James II, king of England, Scotland, and Ireland: Effect of James's Catholicism

Effect of James's Catholicism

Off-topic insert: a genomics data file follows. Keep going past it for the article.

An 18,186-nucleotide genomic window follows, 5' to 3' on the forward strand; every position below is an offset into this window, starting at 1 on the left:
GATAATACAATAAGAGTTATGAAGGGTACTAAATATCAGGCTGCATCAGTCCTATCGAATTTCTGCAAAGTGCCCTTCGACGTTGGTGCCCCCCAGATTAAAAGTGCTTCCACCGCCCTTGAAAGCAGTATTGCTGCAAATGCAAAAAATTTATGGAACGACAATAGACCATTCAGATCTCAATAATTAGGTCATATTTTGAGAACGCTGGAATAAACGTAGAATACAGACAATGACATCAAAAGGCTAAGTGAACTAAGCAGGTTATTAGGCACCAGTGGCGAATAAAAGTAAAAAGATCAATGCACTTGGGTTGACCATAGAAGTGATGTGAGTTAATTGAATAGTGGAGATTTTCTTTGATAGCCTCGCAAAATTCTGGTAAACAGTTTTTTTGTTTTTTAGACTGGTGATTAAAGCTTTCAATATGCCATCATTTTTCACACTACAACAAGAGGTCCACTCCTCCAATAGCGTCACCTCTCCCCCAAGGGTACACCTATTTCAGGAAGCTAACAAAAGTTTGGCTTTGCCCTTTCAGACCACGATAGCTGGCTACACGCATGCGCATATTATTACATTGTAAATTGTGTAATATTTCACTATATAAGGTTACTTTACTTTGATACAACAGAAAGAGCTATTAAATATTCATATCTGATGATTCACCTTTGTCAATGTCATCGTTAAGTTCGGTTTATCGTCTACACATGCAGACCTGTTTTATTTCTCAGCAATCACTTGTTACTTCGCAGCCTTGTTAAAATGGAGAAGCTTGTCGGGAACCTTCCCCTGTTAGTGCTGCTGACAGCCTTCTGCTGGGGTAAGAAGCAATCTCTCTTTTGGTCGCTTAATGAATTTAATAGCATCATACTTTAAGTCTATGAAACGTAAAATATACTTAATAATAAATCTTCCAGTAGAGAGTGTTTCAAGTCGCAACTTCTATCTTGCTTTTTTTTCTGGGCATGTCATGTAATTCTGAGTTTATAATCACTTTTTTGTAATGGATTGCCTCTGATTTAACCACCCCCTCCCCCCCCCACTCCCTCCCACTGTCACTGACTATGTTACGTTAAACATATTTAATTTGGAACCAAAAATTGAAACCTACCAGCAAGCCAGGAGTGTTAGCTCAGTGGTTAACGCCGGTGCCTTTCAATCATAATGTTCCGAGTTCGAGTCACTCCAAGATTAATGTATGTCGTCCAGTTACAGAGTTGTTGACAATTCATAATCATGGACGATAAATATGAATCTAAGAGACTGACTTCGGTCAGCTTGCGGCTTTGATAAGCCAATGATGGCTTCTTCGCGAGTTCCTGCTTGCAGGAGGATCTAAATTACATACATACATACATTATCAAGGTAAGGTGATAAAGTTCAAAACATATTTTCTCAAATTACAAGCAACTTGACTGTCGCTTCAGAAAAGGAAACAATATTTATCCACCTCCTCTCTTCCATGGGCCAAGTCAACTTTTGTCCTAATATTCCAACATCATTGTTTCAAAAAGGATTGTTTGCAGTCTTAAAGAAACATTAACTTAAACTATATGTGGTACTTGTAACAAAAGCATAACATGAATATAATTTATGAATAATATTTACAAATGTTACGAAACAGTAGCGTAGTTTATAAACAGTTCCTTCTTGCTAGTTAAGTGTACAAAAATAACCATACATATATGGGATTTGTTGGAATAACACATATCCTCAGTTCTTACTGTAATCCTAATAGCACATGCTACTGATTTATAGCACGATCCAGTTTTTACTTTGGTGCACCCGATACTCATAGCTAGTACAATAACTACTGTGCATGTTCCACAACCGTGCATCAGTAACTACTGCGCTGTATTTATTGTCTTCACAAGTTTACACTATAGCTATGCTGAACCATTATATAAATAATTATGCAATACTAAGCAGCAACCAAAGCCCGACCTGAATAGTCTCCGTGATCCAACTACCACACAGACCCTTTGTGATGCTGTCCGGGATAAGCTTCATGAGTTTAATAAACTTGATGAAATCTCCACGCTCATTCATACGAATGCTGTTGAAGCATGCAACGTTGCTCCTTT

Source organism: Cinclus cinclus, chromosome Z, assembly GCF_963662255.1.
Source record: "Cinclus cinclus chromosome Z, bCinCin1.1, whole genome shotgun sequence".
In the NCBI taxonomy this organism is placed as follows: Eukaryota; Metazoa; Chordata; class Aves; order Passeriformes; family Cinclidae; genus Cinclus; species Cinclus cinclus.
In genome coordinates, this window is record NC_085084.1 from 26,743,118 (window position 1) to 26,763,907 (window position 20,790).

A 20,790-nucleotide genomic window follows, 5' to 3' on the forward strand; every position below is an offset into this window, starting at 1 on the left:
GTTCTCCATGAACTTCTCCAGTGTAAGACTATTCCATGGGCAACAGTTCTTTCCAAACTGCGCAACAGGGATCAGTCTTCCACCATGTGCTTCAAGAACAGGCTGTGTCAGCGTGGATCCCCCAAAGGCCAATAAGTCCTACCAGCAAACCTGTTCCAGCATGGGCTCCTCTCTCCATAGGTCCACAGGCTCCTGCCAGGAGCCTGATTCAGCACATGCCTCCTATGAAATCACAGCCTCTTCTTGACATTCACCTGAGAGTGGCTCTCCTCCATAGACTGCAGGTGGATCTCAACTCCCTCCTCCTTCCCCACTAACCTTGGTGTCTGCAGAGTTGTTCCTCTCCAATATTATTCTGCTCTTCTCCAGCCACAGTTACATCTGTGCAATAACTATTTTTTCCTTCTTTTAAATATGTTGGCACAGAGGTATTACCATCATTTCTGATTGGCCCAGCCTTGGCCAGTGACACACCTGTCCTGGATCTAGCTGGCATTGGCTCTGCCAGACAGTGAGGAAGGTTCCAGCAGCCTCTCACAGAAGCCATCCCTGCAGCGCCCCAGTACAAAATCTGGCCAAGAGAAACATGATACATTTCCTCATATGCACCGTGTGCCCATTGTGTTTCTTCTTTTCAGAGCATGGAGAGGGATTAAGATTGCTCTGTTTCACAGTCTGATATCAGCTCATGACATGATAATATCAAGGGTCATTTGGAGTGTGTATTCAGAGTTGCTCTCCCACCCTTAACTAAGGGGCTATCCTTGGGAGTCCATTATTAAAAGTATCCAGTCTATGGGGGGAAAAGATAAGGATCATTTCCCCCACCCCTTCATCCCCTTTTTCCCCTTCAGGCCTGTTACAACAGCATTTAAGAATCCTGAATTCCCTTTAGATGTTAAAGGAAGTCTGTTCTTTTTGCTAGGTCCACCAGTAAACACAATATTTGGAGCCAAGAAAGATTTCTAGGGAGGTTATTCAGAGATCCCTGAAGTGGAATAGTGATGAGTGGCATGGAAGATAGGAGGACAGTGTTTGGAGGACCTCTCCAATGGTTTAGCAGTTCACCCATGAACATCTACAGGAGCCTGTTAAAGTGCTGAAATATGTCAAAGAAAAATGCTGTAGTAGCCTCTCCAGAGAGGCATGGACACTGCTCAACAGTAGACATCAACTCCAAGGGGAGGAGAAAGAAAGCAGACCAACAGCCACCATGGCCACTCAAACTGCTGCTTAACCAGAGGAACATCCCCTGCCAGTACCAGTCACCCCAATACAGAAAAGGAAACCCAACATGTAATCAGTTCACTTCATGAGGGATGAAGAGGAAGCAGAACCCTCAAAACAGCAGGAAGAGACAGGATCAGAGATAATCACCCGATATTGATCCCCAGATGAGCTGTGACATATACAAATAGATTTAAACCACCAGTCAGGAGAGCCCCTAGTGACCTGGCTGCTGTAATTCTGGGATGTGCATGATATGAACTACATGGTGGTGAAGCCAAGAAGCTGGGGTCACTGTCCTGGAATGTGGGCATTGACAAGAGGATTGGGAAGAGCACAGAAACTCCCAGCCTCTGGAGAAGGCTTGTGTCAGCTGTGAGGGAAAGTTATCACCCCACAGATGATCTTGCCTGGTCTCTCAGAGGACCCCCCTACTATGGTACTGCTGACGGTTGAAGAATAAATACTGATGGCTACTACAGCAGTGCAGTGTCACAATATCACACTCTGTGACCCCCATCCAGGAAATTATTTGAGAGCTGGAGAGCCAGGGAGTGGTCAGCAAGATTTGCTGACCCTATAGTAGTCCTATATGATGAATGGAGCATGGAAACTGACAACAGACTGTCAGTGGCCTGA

James was converted to Roman Catholicism probably in 1668—a step that was to have grave consequences. After his resignation (1673) as admiral because of the Test Act and his marriage (1673) to the staunchly Catholic Mary of Modena (his first wife having died in 1671), he became increasingly unpopular in England. James consented to the marriage (1677) of his daughter Mary (later Mary II) to the Protestant prince of Orange (later William III), and the couple became the heirs presumptive, after James, to the English throne. In the anti-Catholic hysteria that accompanied the false accusations of Titus Oates about the Popish Plot (1678), efforts were made by the so-called Whigs to exclude James from the succession. Charles stood by his brother, preventing passage of the Exclusion Bill, but sent him out of the country. After a period as commissioner (1680–82) in Scotland, James returned to England, and particularly after the Rye House Plot (1683) his fortunes rose.

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